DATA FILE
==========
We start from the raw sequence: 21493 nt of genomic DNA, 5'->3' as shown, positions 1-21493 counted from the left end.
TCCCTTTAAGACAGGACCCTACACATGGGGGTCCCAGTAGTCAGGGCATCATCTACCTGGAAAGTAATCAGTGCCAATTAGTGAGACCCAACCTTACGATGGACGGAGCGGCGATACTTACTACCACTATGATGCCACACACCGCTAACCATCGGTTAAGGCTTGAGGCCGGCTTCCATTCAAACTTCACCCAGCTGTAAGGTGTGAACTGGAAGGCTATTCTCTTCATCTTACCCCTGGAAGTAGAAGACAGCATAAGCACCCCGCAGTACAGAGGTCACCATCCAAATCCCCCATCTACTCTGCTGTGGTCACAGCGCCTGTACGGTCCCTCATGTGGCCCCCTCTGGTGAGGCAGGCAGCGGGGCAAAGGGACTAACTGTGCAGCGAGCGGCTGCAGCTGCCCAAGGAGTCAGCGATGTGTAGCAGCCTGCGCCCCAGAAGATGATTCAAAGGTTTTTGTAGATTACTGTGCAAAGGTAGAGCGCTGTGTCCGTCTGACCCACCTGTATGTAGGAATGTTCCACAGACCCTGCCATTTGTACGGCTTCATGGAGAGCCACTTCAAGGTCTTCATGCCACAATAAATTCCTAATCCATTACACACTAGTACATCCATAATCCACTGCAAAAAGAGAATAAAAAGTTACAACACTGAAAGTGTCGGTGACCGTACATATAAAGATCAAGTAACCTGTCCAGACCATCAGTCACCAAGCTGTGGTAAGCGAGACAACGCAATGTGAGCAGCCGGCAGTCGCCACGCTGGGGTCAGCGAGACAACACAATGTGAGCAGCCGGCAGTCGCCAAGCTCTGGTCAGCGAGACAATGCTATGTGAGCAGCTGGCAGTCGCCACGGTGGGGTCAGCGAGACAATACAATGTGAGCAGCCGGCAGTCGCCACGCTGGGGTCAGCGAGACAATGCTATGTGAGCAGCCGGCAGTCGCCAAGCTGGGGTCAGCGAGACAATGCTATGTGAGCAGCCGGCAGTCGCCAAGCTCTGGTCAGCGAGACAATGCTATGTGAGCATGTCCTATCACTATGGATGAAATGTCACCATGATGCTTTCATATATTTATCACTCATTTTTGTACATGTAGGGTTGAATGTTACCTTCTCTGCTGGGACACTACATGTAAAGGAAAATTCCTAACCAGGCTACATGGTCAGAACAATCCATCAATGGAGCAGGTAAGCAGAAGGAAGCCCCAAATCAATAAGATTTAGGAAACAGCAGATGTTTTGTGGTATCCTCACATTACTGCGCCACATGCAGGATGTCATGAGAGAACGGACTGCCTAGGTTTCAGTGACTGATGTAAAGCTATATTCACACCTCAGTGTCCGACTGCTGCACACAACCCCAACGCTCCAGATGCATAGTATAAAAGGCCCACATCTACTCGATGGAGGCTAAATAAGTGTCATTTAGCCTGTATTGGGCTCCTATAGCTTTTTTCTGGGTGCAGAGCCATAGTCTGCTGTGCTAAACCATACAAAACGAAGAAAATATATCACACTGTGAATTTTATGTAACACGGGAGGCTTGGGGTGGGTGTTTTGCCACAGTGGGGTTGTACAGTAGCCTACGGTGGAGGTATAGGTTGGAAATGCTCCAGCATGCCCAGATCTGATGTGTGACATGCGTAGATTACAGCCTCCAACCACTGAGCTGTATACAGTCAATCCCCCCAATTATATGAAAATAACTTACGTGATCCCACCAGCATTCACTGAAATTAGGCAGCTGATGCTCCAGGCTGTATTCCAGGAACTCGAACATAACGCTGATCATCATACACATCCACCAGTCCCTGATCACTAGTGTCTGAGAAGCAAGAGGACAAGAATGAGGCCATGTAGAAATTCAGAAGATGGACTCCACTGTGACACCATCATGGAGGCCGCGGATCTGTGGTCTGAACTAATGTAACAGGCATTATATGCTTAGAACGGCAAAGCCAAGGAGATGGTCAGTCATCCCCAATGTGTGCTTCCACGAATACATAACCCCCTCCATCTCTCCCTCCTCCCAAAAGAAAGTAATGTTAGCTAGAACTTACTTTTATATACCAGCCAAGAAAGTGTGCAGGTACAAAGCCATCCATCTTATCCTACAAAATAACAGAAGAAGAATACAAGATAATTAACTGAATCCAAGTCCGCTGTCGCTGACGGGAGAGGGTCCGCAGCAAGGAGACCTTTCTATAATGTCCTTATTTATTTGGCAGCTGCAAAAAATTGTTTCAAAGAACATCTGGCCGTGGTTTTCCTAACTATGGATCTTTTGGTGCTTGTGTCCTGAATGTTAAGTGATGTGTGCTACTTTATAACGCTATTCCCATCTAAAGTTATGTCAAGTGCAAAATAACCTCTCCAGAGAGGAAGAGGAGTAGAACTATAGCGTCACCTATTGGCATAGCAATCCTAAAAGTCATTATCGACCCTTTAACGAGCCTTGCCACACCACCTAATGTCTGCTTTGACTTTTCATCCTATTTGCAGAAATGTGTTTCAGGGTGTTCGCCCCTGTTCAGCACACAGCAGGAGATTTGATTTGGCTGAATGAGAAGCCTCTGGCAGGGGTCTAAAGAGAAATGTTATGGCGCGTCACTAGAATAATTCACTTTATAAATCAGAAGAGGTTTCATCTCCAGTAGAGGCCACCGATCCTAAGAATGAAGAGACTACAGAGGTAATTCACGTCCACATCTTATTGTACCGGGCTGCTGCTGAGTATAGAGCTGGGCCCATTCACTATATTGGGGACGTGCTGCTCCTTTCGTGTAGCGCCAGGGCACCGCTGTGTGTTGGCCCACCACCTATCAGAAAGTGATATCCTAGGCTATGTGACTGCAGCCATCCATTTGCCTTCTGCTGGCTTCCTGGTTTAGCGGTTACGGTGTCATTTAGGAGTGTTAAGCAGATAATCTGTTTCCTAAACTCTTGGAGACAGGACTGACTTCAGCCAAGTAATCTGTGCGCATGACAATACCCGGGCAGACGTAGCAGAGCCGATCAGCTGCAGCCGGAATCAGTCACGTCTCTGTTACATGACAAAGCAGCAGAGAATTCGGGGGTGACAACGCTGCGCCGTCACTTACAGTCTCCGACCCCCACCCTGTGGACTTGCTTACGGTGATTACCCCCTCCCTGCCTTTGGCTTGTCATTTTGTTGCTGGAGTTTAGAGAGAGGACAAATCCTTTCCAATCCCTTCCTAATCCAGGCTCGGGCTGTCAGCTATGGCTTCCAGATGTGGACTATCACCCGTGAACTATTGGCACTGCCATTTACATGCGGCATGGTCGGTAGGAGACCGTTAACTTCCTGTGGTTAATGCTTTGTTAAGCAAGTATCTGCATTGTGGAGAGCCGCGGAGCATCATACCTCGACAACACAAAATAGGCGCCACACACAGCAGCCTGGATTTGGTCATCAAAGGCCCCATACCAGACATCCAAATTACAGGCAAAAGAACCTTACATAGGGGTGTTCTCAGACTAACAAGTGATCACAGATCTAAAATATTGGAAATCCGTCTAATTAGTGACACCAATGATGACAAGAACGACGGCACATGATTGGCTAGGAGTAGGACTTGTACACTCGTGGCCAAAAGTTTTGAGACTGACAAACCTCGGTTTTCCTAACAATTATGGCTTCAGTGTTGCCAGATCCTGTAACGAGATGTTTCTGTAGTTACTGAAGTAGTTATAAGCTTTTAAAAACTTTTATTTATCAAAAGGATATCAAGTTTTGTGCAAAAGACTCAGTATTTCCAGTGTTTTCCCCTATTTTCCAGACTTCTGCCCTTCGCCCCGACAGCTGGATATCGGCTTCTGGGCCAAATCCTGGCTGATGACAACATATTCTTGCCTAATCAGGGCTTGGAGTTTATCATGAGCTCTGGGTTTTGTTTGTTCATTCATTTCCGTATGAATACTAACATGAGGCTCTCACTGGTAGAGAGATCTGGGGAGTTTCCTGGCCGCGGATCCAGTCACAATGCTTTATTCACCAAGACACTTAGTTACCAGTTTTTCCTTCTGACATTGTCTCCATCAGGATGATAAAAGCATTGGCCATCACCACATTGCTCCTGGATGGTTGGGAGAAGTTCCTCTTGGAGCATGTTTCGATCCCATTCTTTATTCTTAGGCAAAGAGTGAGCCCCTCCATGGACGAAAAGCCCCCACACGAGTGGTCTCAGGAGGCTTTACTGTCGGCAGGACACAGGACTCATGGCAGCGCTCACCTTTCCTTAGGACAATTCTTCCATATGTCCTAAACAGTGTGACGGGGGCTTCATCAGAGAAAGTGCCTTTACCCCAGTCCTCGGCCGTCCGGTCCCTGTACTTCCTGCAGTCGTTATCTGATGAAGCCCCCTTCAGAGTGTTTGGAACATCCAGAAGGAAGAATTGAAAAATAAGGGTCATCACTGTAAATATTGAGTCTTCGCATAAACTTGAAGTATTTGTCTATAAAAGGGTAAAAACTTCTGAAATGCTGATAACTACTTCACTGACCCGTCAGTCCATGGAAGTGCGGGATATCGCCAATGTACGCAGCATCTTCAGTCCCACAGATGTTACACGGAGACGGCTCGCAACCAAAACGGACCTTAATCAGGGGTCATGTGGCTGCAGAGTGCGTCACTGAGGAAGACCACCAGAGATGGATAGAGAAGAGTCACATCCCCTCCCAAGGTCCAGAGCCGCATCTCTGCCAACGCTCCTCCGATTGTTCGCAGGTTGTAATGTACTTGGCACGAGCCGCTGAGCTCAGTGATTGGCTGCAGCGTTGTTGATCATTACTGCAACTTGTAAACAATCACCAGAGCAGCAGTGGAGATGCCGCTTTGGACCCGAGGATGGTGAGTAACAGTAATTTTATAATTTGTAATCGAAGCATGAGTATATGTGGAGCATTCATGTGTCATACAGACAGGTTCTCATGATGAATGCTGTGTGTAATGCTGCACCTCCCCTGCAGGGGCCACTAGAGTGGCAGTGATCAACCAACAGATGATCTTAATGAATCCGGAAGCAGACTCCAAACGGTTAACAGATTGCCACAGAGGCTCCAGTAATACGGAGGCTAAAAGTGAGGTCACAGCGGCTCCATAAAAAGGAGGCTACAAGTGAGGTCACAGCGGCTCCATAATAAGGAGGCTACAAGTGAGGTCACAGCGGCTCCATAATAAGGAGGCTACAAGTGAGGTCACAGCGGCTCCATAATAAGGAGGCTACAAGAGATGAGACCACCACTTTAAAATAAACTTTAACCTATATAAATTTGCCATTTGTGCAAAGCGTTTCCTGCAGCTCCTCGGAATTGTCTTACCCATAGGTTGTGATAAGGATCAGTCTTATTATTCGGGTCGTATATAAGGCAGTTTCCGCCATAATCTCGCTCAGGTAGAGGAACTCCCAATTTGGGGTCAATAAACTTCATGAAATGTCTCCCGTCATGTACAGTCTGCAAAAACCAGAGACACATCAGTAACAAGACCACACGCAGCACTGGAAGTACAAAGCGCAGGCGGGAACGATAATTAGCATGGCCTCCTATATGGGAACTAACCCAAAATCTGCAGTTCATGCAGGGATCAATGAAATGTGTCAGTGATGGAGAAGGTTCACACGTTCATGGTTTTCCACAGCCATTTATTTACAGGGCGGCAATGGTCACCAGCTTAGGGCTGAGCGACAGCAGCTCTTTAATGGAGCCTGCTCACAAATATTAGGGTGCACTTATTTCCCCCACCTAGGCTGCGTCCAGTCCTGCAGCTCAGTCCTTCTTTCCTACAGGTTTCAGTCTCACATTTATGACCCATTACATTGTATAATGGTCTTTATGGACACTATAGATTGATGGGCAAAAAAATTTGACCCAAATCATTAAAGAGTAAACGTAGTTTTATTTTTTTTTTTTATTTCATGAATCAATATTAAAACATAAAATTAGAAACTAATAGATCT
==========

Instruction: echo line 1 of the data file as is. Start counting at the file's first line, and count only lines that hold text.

We start from the raw sequence: 21493 nt of genomic DNA, 5'->3' as shown, positions 1-21493 counted from the left end.